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Classic cars may be beautiful and exciting to drive but pollute and are hard to maintain. Austin, Texas-based Moment Motor Company electrifies classic vehicles, making them cleaner, easier to maintain and more fun to drive. Auto Futures talks to Founder, Marc Davis, who reveals how the company electrifies classic cars and trucks.

“I’m a technician. I went to engineering school and then got into the software industry. I spent the whole time in my garage on the weekends and evenings working on my classic cars on the side. In my late forties, I want to do something that I can be excited and passionate about,” says Davis, who formerly ran tech businesses.

The trend of aftermarket electrification has changed. Previously, hobbyists electrified cars to make them clean. Now they can buy an inexpensive used EV, says Davis.

The trend has changed to classic car lovers who “want something with character and soul, but do not want to maintain a classic car or smell the exhaust.”

When classic cars sit in the garage too long, they sit and rot away and get worse and worse, says Davis.

“We pull out the drivetrain and all the things that can cause problems and maintenance issues. Then you now have access to this beautiful car.” 

The environmental impact of classic cars is significant. The company converted several cars from customers who love cars but can not bear to smell the exhaust when they know they are polluting the atmosphere, he says.

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How Moment Makes a Difference With Electrification

Moment Motor Company has a couple of different ways to electrify a vehicle. To keep the original sporty/classic driving style, they keep the original transmission and clutch or use a direct drive system.

“In my electrified ’73 Alfa Romeo GT, we kept the original transmission. It still kind of drives and runs like the original car with much more torque and more horsepower. It is amazing,” explains Davis.

It drives much more like it was originally designed. Although the gear shifting is similar to gear shifting on the original, there is no rolling down the hills when switching gears.

“The one difference between this and a combustion engine is that the electric motor does not have to idle. So you only need to use the clutch when you are shifting from gear to gear.” 

“Anytime you want, you can throw it in first gear. Rip the tires apart, snap people’s necks and have all sorts of fun with all that torque. Or you can just leave it in third gear, especially around town and not have to deal with shifting,” he says.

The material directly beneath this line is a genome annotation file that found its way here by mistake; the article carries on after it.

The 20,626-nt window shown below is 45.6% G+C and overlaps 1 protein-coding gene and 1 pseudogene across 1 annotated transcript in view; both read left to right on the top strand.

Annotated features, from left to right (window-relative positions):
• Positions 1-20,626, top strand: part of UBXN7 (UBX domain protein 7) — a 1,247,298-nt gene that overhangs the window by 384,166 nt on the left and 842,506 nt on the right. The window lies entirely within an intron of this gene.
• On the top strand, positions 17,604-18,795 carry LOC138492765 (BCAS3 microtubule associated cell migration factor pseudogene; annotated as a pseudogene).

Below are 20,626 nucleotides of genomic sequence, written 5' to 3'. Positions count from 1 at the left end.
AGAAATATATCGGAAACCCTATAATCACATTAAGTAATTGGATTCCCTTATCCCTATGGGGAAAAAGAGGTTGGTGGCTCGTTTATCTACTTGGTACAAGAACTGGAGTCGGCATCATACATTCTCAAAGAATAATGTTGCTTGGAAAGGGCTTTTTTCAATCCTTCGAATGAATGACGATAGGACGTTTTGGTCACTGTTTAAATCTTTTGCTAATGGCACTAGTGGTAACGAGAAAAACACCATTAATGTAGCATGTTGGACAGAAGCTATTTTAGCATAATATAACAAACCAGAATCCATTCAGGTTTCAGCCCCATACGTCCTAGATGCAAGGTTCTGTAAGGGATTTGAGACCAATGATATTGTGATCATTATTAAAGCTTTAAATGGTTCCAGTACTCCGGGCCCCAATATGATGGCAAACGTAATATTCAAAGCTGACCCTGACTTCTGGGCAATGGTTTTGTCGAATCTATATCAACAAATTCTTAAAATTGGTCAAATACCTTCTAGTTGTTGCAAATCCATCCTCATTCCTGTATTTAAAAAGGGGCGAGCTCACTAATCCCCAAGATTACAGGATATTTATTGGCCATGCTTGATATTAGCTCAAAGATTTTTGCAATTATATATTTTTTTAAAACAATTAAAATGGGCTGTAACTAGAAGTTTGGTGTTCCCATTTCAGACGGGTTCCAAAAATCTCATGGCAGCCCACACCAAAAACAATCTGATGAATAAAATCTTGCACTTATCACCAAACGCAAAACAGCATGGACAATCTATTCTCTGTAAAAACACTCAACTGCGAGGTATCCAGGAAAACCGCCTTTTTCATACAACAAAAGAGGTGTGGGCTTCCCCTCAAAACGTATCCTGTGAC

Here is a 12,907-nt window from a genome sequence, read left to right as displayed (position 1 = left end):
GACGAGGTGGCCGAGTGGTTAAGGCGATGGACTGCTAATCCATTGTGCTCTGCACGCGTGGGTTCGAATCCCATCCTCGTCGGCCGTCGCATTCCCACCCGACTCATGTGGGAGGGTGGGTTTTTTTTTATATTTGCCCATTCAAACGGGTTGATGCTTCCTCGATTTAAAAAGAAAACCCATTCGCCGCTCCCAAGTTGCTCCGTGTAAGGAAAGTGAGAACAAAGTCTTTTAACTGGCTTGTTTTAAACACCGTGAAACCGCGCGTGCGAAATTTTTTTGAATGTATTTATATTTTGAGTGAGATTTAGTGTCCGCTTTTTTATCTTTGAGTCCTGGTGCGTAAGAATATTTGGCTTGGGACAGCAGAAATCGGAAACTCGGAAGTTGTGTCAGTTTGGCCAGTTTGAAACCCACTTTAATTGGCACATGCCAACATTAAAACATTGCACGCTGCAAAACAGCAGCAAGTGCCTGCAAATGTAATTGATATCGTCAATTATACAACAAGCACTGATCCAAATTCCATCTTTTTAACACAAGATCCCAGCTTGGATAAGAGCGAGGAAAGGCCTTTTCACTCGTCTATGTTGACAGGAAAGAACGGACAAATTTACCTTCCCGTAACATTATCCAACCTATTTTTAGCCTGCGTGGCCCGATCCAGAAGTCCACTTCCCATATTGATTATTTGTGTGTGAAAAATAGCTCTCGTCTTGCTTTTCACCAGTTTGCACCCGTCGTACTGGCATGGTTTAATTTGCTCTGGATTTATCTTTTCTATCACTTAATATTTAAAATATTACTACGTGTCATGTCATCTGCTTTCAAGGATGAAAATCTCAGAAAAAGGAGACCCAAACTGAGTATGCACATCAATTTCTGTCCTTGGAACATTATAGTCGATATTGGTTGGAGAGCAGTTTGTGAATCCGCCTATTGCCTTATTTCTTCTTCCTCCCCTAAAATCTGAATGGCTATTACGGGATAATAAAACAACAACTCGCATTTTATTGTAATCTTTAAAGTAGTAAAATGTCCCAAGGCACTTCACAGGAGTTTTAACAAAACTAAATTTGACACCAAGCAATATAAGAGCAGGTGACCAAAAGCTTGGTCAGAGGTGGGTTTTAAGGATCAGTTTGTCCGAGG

The other option is not keeping the transmission using a simple gear reduction unit which is essentially a direct drive motor, says Davis.

“In that car, you just get in, you press the pedal and go. It is absolutely bonkers.” 

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Preserving Works of Art

The company is focused on keeping the balance the same and as close as possible to the original. They distribute the battery pack in the front and the rear; mounted right over the rear axle to give it as much balance as possible.

The company electrifies all kinds of classic cars from sports cars up to trucks. Customers are enjoying conversions of 1961 Austin Healey 3000, 1965 Alfa Romeo Giulia Sprint GT, 1963 GMC truck, 1982 Toyota Hilux, 1965 International Scout, 1972 Blazer, 1967 Mercedes 250SL, 1985 BMW 635CSi, 1948 Chevy Stylemaster and classic DeLorean.

The company has also electrified Porsche and Cobra replicas.

“You get to preserve works of art. You get to drive a car that you are passionate about,” says Davis.

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“We can not turn the car into a modern vehicle”

Moment uses special modular engineered motors, reusable modular battery boxes and modular motor mounting systems. The modules are all tested and are in several different vehicles and have different configurations, says Davis.

“Then the custom engineering happens when we are doing a new car that we have never done before. Then that becomes a library of parts that we can use the next time somebody wants to do the same car.” 

Sometimes customers come in who own a classic vehicle or with what Davis says is a car in their heart. The company also helps customers select a car for modifications.

Because components have to fit into the body of combustion-engine cars, they may have a battery range from 75 to 100 miles on the low end up to about 175 to 200 miles. Pricing depends on the vehicle and can run from $50,000 to $150,000. If the company has experience retrofitting the model the whole process can take three to five months or up to a year for other models.

Davis asks customers how they plan to use the electrified vehicle and warns them of safety issues.

“For highway commuting and kid transportation, we have to remind them to remember the era of the car. We can not add airbags. We can not turn the car into a modern vehicle,” he says.

In the future Moment Motor Company plans to offer more services.

“We have customers interested in a set of cars. We are going to start doing more through our relationships with restorers. We will hopefully be able to provide a kind of soup to nuts solution,” says Davis.

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